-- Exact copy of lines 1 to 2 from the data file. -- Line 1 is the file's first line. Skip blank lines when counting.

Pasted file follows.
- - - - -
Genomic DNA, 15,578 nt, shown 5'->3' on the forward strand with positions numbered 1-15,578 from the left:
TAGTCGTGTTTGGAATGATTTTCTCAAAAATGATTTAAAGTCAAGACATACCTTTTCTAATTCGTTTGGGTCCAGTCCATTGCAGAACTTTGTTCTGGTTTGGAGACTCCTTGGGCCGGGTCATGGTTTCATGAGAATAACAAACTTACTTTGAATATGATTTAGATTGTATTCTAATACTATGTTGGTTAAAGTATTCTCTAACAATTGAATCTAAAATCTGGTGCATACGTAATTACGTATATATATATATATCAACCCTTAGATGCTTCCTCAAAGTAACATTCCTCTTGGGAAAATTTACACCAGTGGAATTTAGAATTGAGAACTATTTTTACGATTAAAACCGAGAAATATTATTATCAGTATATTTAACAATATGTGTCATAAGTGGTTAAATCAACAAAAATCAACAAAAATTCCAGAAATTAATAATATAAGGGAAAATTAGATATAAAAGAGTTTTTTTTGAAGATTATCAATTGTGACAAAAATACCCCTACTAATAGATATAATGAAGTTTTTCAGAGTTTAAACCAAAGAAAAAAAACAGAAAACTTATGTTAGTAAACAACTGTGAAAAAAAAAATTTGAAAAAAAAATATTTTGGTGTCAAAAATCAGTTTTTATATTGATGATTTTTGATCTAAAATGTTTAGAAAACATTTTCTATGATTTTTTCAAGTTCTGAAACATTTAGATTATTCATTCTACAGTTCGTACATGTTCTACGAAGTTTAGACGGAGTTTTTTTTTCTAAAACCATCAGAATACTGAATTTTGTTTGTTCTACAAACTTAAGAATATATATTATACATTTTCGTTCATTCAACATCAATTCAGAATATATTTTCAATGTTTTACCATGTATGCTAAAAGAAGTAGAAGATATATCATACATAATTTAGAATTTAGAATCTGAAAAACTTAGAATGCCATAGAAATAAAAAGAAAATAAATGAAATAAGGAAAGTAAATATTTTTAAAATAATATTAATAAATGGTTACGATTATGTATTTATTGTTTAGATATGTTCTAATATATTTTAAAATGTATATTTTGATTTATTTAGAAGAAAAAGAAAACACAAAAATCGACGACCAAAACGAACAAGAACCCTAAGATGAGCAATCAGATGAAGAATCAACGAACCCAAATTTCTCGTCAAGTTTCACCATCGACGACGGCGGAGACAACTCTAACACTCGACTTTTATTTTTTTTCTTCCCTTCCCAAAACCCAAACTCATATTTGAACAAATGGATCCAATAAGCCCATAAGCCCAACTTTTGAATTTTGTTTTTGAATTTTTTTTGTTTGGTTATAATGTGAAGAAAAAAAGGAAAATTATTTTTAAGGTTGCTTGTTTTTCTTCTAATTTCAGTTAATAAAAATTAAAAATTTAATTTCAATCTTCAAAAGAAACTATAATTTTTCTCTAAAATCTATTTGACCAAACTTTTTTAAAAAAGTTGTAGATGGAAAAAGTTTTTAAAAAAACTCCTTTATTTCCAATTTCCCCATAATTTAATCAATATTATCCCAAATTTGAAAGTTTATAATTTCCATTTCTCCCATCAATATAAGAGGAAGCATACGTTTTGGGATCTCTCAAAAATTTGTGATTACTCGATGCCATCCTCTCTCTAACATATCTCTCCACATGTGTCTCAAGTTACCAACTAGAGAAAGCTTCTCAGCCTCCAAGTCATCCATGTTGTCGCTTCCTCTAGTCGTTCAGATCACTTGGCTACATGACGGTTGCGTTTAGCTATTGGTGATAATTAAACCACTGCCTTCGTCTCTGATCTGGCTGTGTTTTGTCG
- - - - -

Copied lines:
Genomic DNA, 15,578 nt, shown 5'->3' on the forward strand with positions numbered 1-15,578 from the left:
TAGTCGTGTTTGGAATGATTTTCTCAAAAATGATTTAAAGTCAAGACATACCTTTTCTAATTCGTTTGGGTCCAGTCCATTGCAGAACTTTGTTCTGGTTTGGAGACTCCTTGGGCCGGGTCATGGTTTCATGAGAATAACAAACTTACTTTGAATATGATTTAGATTGTATTCTAATACTATGTTGGTTAAAGTATTCTCTAACAATTGAATCTAAAATCTGGTGCATACGTAATTACGTATATATATATATATCAACCCTTAGATGCTTCCTCAAAGTAACATTCCTCTTGGGAAAATTTACACCAGTGGAATTTAGAATTGAGAACTATTTTTACGATTAAAACCGAGAAATATTATTATCAGTATATTTAACAATATGTGTCATAAGTGGTTAAATCAACAAAAATCAACAAAAATTCCAGAAATTAATAATATAAGGGAAAATTAGATATAAAAGAGTTTTTTTTGAAGATTATCAATTGTGACAAAAATACCCCTACTAATAGATATAATGAAGTTTTTCAGAGTTTAAACCAAAGAAAAAAAACAGAAAACTTATGTTAGTAAACAACTGTGAAAAAAAAAATTTGAAAAAAAAATATTTTGGTGTCAAAAATCAGTTTTTATATTGATGATTTTTGATCTAAAATGTTTAGAAAACATTTTCTATGATTTTTTCAAGTTCTGAAACATTTAGATTATTCATTCTACAGTTCGTACATGTTCTACGAAGTTTAGACGGAGTTTTTTTTTCTAAAACCATCAGAATACTGAATTTTGTTTGTTCTACAAACTTAAGAATATATATTATACATTTTCGTTCATTCAACATCAATTCAGAATATATTTTCAATGTTTTACCATGTATGCTAAAAGAAGTAGAAGATATATCATACATAATTTAGAATTTAGAATCTGAAAAACTTAGAATGCCATAGAAATAAAAAGAAAATAAATGAAATAAGGAAAGTAAATATTTTTAAAATAATATTAATAAATGGTTACGATTATGTATTTATTGTTTAGATATGTTCTAATATATTTTAAAATGTATATTTTGATTTATTTAGAAGAAAAAGAAAACACAAAAATCGACGACCAAAACGAACAAGAACCCTAAGATGAGCAATCAGATGAAGAATCAACGAACCCAAATTTCTCGTCAAGTTTCACCATCGACGACGGCGGAGACAACTCTAACACTCGACTTTTATTTTTTTTCTTCCCTTCCCAAAACCCAAACTCATATTTGAACAAATGGATCCAATAAGCCCATAAGCCCAACTTTTGAATTTTGTTTTTGAATTTTTTTTGTTTGGTTATAATGTGAAGAAAAAAAGGAAAATTATTTTTAAGGTTGCTTGTTTTTCTTCTAATTTCAGTTAATAAAAATTAAAAATTTAATTTCAATCTTCAAAAGAAACTATAATTTTTCTCTAAAATCTATTTGACCAAACTTTTTTAAAAAAGTTGTAGATGGAAAAAGTTTTTAAAAAAACTCCTTTATTTCCAATTTCCCCATAATTTAATCAATATTATCCCAAATTTGAAAGTTTATAATTTCCATTTCTCCCATCAATATAAGAGGAAGCATACGTTTTGGGATCTCTCAAAAATTTGTGATTACTCGATGCCATCCTCTCTCTAACATATCTCTCCACATGTGTCTCAAGTTACCAACTAGAGAAAGCTTCTCAGCCTCCAAGTCATCCATGTTGTCGCTTCCTCTAGTCGTTCAGATCACTTGGCTACATGACGGTTGCGTTTAGCTATTGGTGATAATTAAACCACTGCCTTCGTCTCTGATCTGGCTGTGTTTTGTCG